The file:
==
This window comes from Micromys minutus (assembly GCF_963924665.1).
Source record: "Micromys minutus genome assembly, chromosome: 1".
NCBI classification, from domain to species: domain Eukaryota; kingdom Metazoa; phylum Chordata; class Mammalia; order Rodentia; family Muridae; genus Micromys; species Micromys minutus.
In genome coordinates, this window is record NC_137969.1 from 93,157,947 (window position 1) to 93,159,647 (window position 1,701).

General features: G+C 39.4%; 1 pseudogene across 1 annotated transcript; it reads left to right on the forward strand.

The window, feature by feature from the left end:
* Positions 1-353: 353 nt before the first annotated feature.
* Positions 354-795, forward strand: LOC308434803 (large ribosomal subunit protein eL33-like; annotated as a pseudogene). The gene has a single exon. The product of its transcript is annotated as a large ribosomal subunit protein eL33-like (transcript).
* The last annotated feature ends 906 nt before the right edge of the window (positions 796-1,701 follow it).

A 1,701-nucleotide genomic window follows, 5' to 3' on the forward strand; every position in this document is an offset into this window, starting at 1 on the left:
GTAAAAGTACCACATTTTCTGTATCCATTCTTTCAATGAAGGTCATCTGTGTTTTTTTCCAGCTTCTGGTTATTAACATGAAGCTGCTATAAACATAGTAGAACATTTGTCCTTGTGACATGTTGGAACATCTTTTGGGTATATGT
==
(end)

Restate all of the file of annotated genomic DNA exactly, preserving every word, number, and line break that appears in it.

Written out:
This window comes from Micromys minutus (assembly GCF_963924665.1).
Source record: "Micromys minutus genome assembly, chromosome: 1".
NCBI classification, from domain to species: domain Eukaryota; kingdom Metazoa; phylum Chordata; class Mammalia; order Rodentia; family Muridae; genus Micromys; species Micromys minutus.
In genome coordinates, this window is record NC_137969.1 from 93,157,947 (window position 1) to 93,159,647 (window position 1,701).

General features: G+C 39.4%; 1 pseudogene across 1 annotated transcript; it reads left to right on the forward strand.

The window, feature by feature from the left end:
* Positions 1-353: 353 nt before the first annotated feature.
* Positions 354-795, forward strand: LOC308434803 (large ribosomal subunit protein eL33-like; annotated as a pseudogene). The gene has a single exon. The product of its transcript is annotated as a large ribosomal subunit protein eL33-like (transcript).
* The last annotated feature ends 906 nt before the right edge of the window (positions 796-1,701 follow it).

A 1,701-nucleotide genomic window follows, 5' to 3' on the forward strand; every position in this document is an offset into this window, starting at 1 on the left:
GTAAAAGTACCACATTTTCTGTATCCATTCTTTCAATGAAGGTCATCTGTGTTTTTTTCCAGCTTCTGGTTATTAACATGAAGCTGCTATAAACATAGTAGAACATTTGTCCTTGTGACATGTTGGAACATCTTTTGGGTATATGT